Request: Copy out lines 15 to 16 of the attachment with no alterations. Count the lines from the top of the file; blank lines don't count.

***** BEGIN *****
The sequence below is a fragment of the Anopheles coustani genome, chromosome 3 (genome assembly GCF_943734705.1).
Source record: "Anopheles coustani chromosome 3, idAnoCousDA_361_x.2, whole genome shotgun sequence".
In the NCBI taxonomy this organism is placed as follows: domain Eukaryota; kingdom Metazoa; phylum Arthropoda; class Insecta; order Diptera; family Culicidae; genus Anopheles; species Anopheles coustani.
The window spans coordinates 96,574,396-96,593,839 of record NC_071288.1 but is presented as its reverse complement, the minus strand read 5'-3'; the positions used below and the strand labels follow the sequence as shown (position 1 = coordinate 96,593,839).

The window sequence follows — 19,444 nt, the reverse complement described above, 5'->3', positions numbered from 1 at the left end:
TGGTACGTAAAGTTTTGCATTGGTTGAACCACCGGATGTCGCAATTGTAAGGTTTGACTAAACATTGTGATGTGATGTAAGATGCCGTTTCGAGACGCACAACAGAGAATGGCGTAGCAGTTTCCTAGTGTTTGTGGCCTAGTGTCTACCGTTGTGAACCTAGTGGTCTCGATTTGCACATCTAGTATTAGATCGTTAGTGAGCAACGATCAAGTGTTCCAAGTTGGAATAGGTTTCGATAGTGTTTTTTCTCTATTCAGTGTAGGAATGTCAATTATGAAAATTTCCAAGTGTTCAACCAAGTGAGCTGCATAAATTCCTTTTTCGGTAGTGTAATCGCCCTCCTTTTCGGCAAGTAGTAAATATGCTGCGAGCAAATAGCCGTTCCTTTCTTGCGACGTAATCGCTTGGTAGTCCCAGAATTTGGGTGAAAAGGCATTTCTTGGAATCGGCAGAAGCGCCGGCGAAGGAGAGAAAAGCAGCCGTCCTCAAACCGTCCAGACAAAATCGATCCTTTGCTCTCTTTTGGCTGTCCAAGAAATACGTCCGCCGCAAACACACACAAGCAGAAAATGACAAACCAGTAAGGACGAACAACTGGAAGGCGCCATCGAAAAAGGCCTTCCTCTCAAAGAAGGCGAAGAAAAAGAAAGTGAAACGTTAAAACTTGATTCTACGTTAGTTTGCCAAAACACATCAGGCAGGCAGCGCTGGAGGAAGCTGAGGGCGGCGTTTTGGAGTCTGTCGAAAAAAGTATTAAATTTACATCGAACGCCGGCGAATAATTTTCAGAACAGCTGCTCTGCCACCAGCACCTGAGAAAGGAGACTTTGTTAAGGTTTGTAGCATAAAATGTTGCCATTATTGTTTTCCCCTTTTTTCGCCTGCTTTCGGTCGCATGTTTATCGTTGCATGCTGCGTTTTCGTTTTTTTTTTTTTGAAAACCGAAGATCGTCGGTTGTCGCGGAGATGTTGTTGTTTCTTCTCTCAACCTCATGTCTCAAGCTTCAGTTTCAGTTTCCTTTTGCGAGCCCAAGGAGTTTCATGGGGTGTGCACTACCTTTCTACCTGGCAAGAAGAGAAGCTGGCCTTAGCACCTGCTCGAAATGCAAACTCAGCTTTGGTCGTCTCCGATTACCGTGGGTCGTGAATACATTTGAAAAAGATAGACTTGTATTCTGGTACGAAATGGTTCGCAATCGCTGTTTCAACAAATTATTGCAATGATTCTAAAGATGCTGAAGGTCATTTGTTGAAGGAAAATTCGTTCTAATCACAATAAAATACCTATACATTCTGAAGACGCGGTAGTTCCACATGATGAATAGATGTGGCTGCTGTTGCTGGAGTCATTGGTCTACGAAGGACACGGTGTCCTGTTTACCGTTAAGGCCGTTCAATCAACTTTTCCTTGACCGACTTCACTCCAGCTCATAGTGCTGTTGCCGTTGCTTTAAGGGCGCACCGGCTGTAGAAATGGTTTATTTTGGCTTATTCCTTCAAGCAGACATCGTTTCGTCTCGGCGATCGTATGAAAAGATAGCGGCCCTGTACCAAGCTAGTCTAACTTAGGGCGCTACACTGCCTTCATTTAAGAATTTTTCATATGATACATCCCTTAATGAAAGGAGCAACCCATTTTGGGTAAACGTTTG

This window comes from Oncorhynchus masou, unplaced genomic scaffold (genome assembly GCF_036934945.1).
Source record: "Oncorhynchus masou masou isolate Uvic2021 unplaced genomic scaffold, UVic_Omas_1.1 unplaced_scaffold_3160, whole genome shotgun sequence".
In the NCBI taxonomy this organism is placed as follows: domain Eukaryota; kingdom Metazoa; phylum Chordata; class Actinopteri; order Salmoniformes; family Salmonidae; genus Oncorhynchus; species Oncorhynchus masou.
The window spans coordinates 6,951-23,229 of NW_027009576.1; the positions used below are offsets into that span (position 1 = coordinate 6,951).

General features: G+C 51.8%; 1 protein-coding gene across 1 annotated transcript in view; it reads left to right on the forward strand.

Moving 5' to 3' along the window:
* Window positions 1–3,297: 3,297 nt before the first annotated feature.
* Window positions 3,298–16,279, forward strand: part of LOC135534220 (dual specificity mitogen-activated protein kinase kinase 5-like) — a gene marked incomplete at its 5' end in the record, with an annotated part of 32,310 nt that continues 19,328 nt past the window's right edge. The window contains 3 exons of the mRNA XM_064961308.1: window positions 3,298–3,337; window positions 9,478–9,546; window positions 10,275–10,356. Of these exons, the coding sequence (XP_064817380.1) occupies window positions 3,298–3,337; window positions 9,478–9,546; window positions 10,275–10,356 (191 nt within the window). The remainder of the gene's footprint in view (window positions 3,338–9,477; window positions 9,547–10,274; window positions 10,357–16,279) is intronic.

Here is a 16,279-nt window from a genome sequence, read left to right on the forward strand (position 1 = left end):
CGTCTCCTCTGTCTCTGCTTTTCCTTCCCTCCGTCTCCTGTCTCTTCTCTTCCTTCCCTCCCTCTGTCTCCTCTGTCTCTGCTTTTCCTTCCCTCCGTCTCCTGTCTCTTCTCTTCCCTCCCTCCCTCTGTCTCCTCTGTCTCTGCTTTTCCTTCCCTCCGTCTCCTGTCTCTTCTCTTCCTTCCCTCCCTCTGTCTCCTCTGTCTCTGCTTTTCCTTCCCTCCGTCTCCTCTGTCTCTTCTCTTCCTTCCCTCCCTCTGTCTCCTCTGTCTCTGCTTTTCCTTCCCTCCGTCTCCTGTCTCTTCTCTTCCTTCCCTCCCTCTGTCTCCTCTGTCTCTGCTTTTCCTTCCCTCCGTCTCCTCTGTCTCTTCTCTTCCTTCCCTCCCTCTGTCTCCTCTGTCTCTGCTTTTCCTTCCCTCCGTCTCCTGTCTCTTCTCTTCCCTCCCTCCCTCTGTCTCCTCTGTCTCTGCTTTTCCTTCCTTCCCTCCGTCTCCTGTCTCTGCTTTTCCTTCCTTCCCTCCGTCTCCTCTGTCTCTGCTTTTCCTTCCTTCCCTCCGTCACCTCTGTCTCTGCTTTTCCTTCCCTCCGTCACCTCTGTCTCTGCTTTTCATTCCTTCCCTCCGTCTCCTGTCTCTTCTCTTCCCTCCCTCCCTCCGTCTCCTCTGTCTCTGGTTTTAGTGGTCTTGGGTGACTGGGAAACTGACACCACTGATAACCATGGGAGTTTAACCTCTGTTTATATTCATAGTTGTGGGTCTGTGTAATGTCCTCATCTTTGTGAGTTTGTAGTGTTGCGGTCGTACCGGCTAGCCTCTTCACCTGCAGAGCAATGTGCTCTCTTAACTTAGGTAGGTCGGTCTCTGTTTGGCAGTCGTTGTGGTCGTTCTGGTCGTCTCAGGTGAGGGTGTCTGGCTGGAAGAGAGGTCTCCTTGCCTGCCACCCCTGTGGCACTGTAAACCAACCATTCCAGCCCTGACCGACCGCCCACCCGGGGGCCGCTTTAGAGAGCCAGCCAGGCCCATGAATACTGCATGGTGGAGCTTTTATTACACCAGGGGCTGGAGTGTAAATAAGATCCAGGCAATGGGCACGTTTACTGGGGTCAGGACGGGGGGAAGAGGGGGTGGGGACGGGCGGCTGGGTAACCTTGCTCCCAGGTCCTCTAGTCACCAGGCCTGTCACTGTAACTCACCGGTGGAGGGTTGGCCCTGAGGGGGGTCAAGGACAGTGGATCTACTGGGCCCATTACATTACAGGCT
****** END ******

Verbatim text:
Here is a 16,279-nt window from a genome sequence, read left to right on the forward strand (position 1 = left end):
CGTCTCCTCTGTCTCTGCTTTTCCTTCCCTCCGTCTCCTGTCTCTTCTCTTCCTTCCCTCCCTCTGTCTCCTCTGTCTCTGCTTTTCCTTCCCTCCGTCTCCTGTCTCTTCTCTTCCCTCCCTCCCTCTGTCTCCTCTGTCTCTGCTTTTCCTTCCCTCCGTCTCCTGTCTCTTCTCTTCCTTCCCTCCCTCTGTCTCCTCTGTCTCTGCTTTTCCTTCCCTCCGTCTCCTCTGTCTCTTCTCTTCCTTCCCTCCCTCTGTCTCCTCTGTCTCTGCTTTTCCTTCCCTCCGTCTCCTGTCTCTTCTCTTCCTTCCCTCCCTCTGTCTCCTCTGTCTCTGCTTTTCCTTCCCTCCGTCTCCTCTGTCTCTTCTCTTCCTTCCCTCCCTCTGTCTCCTCTGTCTCTGCTTTTCCTTCCCTCCGTCTCCTGTCTCTTCTCTTCCCTCCCTCCCTCTGTCTCCTCTGTCTCTGCTTTTCCTTCCTTCCCTCCGTCTCCTGTCTCTGCTTTTCCTTCCTTCCCTCCGTCTCCTCTGTCTCTGCTTTTCCTTCCTTCCCTCCGTCACCTCTGTCTCTGCTTTTCCTTCCCTCCGTCACCTCTGTCTCTGCTTTTCATTCCTTCCCTCCGTCTCCTGTCTCTTCTCTTCCCTCCCTCCCTCCGTCTCCTCTGTCTCTGGTTTTAGTGGTCTTGGGTGACTGGGAAACTGACACCACTGATAACCATGGGAGTTTAACCTCTGTTTATATTCATAGTTGTGGGTCTGTGTAATGTCCTCATCTTTGTGAGTTTGTAGTGTTGCGGTCGTACCGGCTAGCCTCTTCACCTGCAGAGCAATGTGCTCTCTTAACTTAGGTAGGTCGGTCTCTGTTTGGCAGTCGTTGTGGTCGTTCTGGTCGTCTCAGGTGAGGGTGTCTGGCTGGAAGAGAGGTCTCCTTGCCTGCCACCCCTGTGGCACTGTAAACCAACCATTCCAGCCCTGACCGACCGCCCACCCGGGGGCCGCTTTAGAGAGCCAGCCAGGCCCATGAATACTGCATGGTGGAGCTTTTATTACACCAGGGGCTGGAGTGTAAATAAGATCCAGGCAATGGGCACGTTTACTGGGGTCAGGACGGGGGGAAGAGGGGGTGGGGACGGGCGGCTGGGTAACCTTGCTCCCAGGTCCTCTAGTCACCAGGCCTGTCACTGTAACTCACCGGTGGAGGGTTGGCCCTGAGGGGGGTCAAGGACAGTGGATCTACTGGGCCCATTACATTACAGGCT